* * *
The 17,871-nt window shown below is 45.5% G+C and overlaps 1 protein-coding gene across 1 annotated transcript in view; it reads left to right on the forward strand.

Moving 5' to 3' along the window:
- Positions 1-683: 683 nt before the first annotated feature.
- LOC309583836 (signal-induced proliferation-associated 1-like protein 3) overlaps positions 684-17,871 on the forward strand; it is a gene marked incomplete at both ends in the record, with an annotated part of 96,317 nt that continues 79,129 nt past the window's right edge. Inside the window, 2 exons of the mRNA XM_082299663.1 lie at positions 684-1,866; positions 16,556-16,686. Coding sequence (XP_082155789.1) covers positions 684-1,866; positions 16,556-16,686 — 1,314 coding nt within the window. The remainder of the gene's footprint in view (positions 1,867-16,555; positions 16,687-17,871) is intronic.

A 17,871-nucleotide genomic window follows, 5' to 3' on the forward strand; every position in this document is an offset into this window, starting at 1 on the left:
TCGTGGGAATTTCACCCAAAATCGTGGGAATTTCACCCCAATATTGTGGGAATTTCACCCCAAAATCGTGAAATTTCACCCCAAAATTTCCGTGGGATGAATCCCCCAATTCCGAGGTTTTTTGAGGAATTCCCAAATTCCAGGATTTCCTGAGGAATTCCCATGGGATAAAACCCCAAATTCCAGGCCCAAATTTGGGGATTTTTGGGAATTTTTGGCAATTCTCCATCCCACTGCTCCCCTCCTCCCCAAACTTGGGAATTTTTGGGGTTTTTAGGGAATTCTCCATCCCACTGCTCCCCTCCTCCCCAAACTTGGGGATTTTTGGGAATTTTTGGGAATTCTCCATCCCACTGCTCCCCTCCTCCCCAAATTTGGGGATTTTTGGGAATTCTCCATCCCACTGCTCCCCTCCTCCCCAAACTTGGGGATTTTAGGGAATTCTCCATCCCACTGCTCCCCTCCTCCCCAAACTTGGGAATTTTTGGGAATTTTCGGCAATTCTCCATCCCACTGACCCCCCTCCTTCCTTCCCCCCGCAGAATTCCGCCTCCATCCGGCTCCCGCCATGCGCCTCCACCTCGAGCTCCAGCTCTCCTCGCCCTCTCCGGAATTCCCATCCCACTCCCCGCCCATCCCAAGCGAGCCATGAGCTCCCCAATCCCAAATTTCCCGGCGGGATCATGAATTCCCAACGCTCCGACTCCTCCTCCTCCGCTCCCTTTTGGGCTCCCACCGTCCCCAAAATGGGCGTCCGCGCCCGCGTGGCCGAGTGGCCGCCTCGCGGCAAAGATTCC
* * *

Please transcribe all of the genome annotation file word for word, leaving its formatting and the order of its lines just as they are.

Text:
The 17,871-nt window shown below is 45.5% G+C and overlaps 1 protein-coding gene across 1 annotated transcript in view; it reads left to right on the forward strand.

Moving 5' to 3' along the window:
- Positions 1-683: 683 nt before the first annotated feature.
- LOC309583836 (signal-induced proliferation-associated 1-like protein 3) overlaps positions 684-17,871 on the forward strand; it is a gene marked incomplete at both ends in the record, with an annotated part of 96,317 nt that continues 79,129 nt past the window's right edge. Inside the window, 2 exons of the mRNA XM_082299663.1 lie at positions 684-1,866; positions 16,556-16,686. Coding sequence (XP_082155789.1) covers positions 684-1,866; positions 16,556-16,686 — 1,314 coding nt within the window. The remainder of the gene's footprint in view (positions 1,867-16,555; positions 16,687-17,871) is intronic.

A 17,871-nucleotide genomic window follows, 5' to 3' on the forward strand; every position in this document is an offset into this window, starting at 1 on the left:
TCGTGGGAATTTCACCCAAAATCGTGGGAATTTCACCCCAATATTGTGGGAATTTCACCCCAAAATCGTGAAATTTCACCCCAAAATTTCCGTGGGATGAATCCCCCAATTCCGAGGTTTTTTGAGGAATTCCCAAATTCCAGGATTTCCTGAGGAATTCCCATGGGATAAAACCCCAAATTCCAGGCCCAAATTTGGGGATTTTTGGGAATTTTTGGCAATTCTCCATCCCACTGCTCCCCTCCTCCCCAAACTTGGGAATTTTTGGGGTTTTTAGGGAATTCTCCATCCCACTGCTCCCCTCCTCCCCAAACTTGGGGATTTTTGGGAATTTTTGGGAATTCTCCATCCCACTGCTCCCCTCCTCCCCAAATTTGGGGATTTTTGGGAATTCTCCATCCCACTGCTCCCCTCCTCCCCAAACTTGGGGATTTTAGGGAATTCTCCATCCCACTGCTCCCCTCCTCCCCAAACTTGGGAATTTTTGGGAATTTTCGGCAATTCTCCATCCCACTGACCCCCCTCCTTCCTTCCCCCCGCAGAATTCCGCCTCCATCCGGCTCCCGCCATGCGCCTCCACCTCGAGCTCCAGCTCTCCTCGCCCTCTCCGGAATTCCCATCCCACTCCCCGCCCATCCCAAGCGAGCCATGAGCTCCCCAATCCCAAATTTCCCGGCGGGATCATGAATTCCCAACGCTCCGACTCCTCCTCCTCCGCTCCCTTTTGGGCTCCCACCGTCCCCAAAATGGGCGTCCGCGCCCGCGTGGCCGAGTGGCCGCCTCGCGGCAAAGATTCC